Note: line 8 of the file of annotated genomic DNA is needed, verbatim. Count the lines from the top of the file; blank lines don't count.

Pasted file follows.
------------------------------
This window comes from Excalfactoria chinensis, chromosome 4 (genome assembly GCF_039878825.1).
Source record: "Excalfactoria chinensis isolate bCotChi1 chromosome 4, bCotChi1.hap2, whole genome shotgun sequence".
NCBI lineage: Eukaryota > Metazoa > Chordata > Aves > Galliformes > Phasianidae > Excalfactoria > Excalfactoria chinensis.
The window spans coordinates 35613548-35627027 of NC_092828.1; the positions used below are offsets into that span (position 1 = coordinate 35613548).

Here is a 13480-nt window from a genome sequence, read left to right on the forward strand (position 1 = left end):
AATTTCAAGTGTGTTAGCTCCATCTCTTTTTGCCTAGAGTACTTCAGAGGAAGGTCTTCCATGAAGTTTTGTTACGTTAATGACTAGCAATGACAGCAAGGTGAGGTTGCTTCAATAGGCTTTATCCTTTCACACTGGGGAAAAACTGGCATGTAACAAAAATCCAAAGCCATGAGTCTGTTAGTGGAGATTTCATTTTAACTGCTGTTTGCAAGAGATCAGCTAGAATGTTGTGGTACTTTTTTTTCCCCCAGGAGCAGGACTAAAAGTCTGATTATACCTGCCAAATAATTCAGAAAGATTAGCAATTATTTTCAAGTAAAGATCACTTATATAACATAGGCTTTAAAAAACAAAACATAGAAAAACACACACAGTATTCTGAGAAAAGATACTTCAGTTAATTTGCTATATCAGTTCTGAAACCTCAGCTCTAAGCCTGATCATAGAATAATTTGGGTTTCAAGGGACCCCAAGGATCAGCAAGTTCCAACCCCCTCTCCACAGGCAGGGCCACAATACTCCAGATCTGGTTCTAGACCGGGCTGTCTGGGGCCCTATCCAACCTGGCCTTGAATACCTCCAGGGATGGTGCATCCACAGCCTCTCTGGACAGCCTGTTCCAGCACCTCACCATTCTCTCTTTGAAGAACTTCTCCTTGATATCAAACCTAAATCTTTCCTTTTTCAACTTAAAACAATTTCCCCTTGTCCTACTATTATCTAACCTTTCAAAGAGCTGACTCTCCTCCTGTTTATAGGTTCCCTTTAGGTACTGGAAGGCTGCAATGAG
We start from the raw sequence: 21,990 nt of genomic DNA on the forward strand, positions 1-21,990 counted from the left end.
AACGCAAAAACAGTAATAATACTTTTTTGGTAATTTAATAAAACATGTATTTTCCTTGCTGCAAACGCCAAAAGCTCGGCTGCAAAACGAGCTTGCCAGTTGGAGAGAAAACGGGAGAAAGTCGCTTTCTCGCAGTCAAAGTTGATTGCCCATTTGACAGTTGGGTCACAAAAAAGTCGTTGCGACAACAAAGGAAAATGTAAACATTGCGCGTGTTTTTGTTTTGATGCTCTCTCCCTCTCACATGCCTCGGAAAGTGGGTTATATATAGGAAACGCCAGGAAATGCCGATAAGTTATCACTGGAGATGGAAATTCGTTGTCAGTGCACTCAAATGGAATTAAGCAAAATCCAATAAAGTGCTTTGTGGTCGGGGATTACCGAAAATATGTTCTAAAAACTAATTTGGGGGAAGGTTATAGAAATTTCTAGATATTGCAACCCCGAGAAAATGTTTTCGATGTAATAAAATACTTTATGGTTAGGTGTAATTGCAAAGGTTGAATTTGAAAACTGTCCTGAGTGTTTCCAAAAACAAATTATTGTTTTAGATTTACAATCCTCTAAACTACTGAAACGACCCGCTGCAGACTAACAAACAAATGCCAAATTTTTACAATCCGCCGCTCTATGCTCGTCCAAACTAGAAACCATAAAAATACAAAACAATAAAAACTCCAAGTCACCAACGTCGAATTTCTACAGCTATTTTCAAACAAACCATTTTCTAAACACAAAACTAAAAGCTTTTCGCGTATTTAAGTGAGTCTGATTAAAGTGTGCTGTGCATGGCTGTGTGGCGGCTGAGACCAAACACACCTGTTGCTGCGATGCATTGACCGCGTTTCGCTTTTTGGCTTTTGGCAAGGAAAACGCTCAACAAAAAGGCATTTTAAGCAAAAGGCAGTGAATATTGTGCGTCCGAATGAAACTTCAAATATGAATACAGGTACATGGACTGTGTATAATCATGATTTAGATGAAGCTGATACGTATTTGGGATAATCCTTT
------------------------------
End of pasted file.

AACGCAAAAACAGTAATAATACTTTTTTGGTAATTTAATAAAACATGTATTTTCCTTGCTGCAAACGCCAAAAGCTCGGCTGCAAAACGAGCTTGCCAGTTGGAGAGAAAACGGGAGAAAGTCGCTTTCTCGCAGTCAAAGTTGATTGCCCATTTGACAGTTGGGTCACAAAAAAGTCGTTGCGACAACAAAGGAAAATGTAAACATTGCGCGTGTTTTTGTTTTGATGCTCTCTCCCTCTCACATGCCTCGGAAAGTGGGTTATATATAGGAAACGCCAGGAAATGCCGATAAGTTATCACTGGAGATGGAAATTCGTTGTCAGTGCACTCAAATGGAATTAAGCAAAATCCAATAAAGTGCTTTGTGGTCGGGGATTACCGAAAATATGTTCTAAAAACTAATTTGGGGGAAGGTTATAGAAATTTCTAGATATTGCAACCCCGAGAAAATGTTTTCGATGTAATAAAATACTTTATGGTTAGGTGTAATTGCAAAGGTTGAATTTGAAAACTGTCCTGAGTGTTTCCAAAAACAAATTATTGTTTTAGATTTACAATCCTCTAAACTACTGAAACGACCCGCTGCAGACTAACAAACAAATGCCAAATTTTTACAATCCGCCGCTCTATGCTCGTCCAAACTAGAAACCATAAAAATACAAAACAATAAAAACTCCAAGTCACCAACGTCGAATTTCTACAGCTATTTTCAAACAAACCATTTTCTAAACACAAAACTAAAAGCTTTTCGCGTATTTAAGTGAGTCTGATTAAAGTGTGCTGTGCATGGCTGTGTGGCGGCTGAGACCAAACACACCTGTTGCTGCGATGCATTGACCGCGTTTCGCTTTTTGGCTTTTGGCAAGGAAAACGCTCAACAAAAAGGCATTTTAAGCAAAAGGCAGTGAATATTGTGCGTCCGAATGAAACTTCAAATATGAATACAGGTACATGGACTGTGTATAATCATGATTTAGATGAAGCTGATACGTATTTGGGATAATCCTTT